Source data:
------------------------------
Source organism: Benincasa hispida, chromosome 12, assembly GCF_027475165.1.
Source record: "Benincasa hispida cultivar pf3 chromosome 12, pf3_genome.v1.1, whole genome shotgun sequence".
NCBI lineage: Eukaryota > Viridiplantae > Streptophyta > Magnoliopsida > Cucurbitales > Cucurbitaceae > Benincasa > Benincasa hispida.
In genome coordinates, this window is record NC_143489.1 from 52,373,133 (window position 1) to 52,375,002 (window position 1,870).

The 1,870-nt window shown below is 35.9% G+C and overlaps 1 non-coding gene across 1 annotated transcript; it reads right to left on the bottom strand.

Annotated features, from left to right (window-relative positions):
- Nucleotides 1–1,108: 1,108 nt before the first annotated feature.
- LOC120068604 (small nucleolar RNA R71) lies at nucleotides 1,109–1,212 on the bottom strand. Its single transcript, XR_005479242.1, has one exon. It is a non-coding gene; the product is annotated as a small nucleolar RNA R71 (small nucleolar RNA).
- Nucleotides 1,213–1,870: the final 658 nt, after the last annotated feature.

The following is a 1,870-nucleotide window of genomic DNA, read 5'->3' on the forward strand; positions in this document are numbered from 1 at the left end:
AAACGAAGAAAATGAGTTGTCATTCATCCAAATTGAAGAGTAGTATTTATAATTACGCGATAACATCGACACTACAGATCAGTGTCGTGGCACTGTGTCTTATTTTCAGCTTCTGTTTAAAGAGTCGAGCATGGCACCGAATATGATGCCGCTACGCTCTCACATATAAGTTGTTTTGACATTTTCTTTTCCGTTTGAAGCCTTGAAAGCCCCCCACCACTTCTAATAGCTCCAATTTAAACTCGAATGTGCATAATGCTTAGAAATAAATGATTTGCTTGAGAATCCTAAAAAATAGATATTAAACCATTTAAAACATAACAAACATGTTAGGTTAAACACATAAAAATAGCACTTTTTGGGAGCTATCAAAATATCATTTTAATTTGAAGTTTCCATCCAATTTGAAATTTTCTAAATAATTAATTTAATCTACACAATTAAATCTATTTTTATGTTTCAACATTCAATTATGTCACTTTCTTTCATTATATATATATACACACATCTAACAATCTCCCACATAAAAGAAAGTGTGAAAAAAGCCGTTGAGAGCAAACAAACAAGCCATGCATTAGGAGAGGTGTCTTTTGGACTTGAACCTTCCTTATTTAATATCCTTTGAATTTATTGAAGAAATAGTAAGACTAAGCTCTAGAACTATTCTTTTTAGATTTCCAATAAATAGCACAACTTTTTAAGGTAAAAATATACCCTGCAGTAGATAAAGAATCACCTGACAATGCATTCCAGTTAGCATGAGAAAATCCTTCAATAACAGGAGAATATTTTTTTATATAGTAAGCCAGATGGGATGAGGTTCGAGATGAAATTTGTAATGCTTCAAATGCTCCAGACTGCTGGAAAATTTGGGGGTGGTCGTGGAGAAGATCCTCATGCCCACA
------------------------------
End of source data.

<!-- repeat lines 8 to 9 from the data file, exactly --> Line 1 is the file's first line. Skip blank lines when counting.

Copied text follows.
- LOC120068604 (small nucleolar RNA R71) lies at nucleotides 1,109–1,212 on the bottom strand. Its single transcript, XR_005479242.1, has one exon. It is a non-coding gene; the product is annotated as a small nucleolar RNA R71 (small nucleolar RNA).
- Nucleotides 1,213–1,870: the final 658 nt, after the last annotated feature.